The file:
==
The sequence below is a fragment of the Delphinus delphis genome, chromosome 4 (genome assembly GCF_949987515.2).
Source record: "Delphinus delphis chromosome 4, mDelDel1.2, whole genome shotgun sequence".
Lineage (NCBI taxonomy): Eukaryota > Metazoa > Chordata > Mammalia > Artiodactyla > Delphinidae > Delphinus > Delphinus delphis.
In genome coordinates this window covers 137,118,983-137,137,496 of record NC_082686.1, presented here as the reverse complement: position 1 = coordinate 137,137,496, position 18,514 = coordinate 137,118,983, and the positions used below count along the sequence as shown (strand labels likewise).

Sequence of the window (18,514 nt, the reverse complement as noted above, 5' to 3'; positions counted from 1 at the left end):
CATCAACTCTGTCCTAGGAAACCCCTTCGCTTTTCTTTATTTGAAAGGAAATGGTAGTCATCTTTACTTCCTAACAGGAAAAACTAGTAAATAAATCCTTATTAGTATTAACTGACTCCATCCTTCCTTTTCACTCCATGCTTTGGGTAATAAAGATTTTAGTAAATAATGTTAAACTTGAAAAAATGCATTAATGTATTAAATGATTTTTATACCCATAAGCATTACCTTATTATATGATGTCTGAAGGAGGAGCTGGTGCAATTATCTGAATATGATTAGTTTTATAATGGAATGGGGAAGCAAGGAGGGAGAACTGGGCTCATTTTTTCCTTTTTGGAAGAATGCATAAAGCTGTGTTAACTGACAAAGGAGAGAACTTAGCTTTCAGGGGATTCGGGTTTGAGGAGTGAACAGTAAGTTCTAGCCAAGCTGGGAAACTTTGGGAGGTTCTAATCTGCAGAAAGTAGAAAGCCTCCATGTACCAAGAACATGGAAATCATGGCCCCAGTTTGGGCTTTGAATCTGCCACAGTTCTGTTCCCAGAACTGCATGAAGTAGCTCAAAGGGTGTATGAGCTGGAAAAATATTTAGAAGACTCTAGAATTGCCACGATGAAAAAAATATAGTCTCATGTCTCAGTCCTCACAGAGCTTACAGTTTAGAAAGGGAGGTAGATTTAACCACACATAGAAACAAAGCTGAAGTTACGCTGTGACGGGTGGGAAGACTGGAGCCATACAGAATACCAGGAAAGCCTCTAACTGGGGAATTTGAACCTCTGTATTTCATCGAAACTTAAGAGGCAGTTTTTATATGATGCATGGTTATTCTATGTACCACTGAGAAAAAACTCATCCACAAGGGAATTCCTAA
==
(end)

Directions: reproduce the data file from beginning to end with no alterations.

The sequence below is a fragment of the Delphinus delphis genome, chromosome 4 (genome assembly GCF_949987515.2).
Source record: "Delphinus delphis chromosome 4, mDelDel1.2, whole genome shotgun sequence".
Lineage (NCBI taxonomy): Eukaryota > Metazoa > Chordata > Mammalia > Artiodactyla > Delphinidae > Delphinus > Delphinus delphis.
In genome coordinates this window covers 137,118,983-137,137,496 of record NC_082686.1, presented here as the reverse complement: position 1 = coordinate 137,137,496, position 18,514 = coordinate 137,118,983, and the positions used below count along the sequence as shown (strand labels likewise).

Sequence of the window (18,514 nt, the reverse complement as noted above, 5' to 3'; positions counted from 1 at the left end):
CATCAACTCTGTCCTAGGAAACCCCTTCGCTTTTCTTTATTTGAAAGGAAATGGTAGTCATCTTTACTTCCTAACAGGAAAAACTAGTAAATAAATCCTTATTAGTATTAACTGACTCCATCCTTCCTTTTCACTCCATGCTTTGGGTAATAAAGATTTTAGTAAATAATGTTAAACTTGAAAAAATGCATTAATGTATTAAATGATTTTTATACCCATAAGCATTACCTTATTATATGATGTCTGAAGGAGGAGCTGGTGCAATTATCTGAATATGATTAGTTTTATAATGGAATGGGGAAGCAAGGAGGGAGAACTGGGCTCATTTTTTCCTTTTTGGAAGAATGCATAAAGCTGTGTTAACTGACAAAGGAGAGAACTTAGCTTTCAGGGGATTCGGGTTTGAGGAGTGAACAGTAAGTTCTAGCCAAGCTGGGAAACTTTGGGAGGTTCTAATCTGCAGAAAGTAGAAAGCCTCCATGTACCAAGAACATGGAAATCATGGCCCCAGTTTGGGCTTTGAATCTGCCACAGTTCTGTTCCCAGAACTGCATGAAGTAGCTCAAAGGGTGTATGAGCTGGAAAAATATTTAGAAGACTCTAGAATTGCCACGATGAAAAAAATATAGTCTCATGTCTCAGTCCTCACAGAGCTTACAGTTTAGAAAGGGAGGTAGATTTAACCACACATAGAAACAAAGCTGAAGTTACGCTGTGACGGGTGGGAAGACTGGAGCCATACAGAATACCAGGAAAGCCTCTAACTGGGGAATTTGAACCTCTGTATTTCATCGAAACTTAAGAGGCAGTTTTTATATGATGCATGGTTATTCTATGTACCACTGAGAAAAAACTCATCCACAAGGGAATTCCTAA